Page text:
The Red Shoes

The headlines of the NYTimes article caught my eye. It read “A Tragic Ballerina Dances Again, Her Shoes Now Redder Than Ever.” On the eve of the re-release of The Red Shoes, Manohla Dargis Dargis stated that it is “Widely deemed the most famous ballet film ever made,…and  has been the inspiration for countless bleeding feet and soaring artistic passions since its release” in 1948.

http://www.nytimes.com/2009/11/06/movies/06redshoes.html?_r=1&scp=1&sq=the%20red%20shoes&st=cse

Reading the article, I suddenly recalled my own Red Shoes tragedy. As a child who took tap, ballet, character and point classes from ages 3-14, I was a frequent tap soloist at the annual three night Lally School of Ballet Tap and Toe dance recitals in my hometown of Holyoke, Massachusetts . The recital, held in a junior high school auditorium, was an endless parade of eager, overly excited children, adoring moms, and bored dads in what was for me the unequivocal highpoint of my year. I had stockpiles of costumes and many opportunities to shine in multiple tap solos which transported me from a small grey industrial New England city  to heights of tantalizing grandeur.

Tap on toe was still a popular novelty act in the recitals of the 1940’s, a holdover from vaudeville days. For one solo, I was to wear bright red pointe shoes, Holyoke’s own tribute to The Red Shoes.  The choreography was bland and far too simplified for my high standards, but when performed on pointe it was all I could handle.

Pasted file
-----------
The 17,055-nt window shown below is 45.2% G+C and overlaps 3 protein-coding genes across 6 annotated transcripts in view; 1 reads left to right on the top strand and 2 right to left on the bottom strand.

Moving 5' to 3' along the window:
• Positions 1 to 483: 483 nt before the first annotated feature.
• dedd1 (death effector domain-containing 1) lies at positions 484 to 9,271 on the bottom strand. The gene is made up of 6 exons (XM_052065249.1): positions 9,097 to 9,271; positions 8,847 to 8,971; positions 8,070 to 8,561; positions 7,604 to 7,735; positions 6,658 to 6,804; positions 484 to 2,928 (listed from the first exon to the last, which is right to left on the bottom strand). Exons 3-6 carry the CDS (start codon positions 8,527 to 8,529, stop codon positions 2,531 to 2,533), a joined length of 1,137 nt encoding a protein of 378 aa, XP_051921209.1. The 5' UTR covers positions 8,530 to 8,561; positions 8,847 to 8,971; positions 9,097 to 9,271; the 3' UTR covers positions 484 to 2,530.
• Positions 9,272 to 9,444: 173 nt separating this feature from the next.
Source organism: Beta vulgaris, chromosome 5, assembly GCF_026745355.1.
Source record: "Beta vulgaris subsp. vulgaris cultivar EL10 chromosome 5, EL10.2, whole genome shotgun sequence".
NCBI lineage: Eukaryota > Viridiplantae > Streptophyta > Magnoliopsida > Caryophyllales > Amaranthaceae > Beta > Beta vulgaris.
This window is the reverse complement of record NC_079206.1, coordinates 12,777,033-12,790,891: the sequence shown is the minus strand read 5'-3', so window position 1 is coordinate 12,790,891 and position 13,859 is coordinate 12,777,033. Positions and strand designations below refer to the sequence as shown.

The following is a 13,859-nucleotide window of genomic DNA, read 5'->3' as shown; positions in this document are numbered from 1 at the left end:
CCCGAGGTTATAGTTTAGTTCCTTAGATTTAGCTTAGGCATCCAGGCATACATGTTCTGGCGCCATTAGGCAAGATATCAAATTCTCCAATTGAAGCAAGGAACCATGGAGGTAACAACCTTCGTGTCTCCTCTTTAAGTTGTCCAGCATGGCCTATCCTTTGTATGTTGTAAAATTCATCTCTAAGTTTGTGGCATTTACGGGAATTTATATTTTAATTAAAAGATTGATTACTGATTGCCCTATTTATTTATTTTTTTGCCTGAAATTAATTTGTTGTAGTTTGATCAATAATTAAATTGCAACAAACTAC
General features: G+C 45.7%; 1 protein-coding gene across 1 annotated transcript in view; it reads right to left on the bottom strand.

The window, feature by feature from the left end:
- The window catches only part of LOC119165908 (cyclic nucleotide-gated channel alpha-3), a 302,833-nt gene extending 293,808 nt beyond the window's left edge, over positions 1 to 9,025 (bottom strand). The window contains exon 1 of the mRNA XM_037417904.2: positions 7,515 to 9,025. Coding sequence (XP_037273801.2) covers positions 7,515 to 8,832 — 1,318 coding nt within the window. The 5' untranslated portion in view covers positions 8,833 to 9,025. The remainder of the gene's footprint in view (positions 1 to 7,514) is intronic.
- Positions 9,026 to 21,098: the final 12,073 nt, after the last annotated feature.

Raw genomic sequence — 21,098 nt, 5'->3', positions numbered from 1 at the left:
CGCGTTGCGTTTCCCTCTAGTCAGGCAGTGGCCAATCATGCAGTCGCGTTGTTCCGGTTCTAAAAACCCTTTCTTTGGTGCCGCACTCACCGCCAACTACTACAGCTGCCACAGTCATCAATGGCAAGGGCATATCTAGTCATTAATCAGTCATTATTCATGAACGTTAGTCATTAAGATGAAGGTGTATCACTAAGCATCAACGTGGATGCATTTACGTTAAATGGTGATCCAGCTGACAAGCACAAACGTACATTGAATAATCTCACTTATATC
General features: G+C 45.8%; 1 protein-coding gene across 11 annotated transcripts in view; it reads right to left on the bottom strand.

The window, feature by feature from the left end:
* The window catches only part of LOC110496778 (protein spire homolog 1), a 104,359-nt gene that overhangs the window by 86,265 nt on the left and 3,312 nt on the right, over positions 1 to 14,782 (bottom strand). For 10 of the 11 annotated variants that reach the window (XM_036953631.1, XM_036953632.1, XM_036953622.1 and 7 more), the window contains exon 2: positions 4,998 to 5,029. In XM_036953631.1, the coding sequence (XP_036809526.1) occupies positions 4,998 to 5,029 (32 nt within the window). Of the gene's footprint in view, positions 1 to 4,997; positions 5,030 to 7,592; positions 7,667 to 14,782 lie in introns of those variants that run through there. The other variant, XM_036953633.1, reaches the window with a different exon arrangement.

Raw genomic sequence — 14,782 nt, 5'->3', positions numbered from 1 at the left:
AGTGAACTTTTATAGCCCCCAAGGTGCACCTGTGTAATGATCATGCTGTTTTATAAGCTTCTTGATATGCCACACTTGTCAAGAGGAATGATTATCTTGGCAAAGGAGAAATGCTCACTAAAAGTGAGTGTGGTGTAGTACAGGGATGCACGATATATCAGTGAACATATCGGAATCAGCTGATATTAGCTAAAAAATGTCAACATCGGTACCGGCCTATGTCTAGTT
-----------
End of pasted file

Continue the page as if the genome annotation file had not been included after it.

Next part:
As I changed costumes and prepared for my 3rd or 4th solo of the night, I suddenly found myself struggling to put on the red shoes.  I kept trying to squeeze them on, not understanding that they were hopelessly shrunken as a result of the dye process!  I was distraught, as my mother gently but firmly tried to convince me that the only thing I could do was perform the tap on toe in my regular tap shoes. Ultimately, I ate humble pie and went on stage, my eyes swollen from crying, without my beautiful red shoes. I performed a simple, boring tap solo.  Alas, I doubt that anyone in the audience knew the difference and how I was suffering from my own private humiliation and tragedy with the infamous red shoes.

(Any other red shoe stories we should know about?)

http://www.the-perfect-pointe.com/TapEnPointe.html

About Dianne Vapnek

Born and raised in Holyoke, Mass. and studied dance for years and years and years! Ballet training with Anatole Bourman in Springfield, Mass. and then studied contemporary with Margaret Jenkins and Bill Evans among others. Founded SUMMERDANCE Santa Barbara in 1997 as a 3-4 week contemporary dance festival. In 2010, began a creative residency program in partnership with the Lobero Theatre, called DANCEworks as an ongoing project of SUMMERDANCE..
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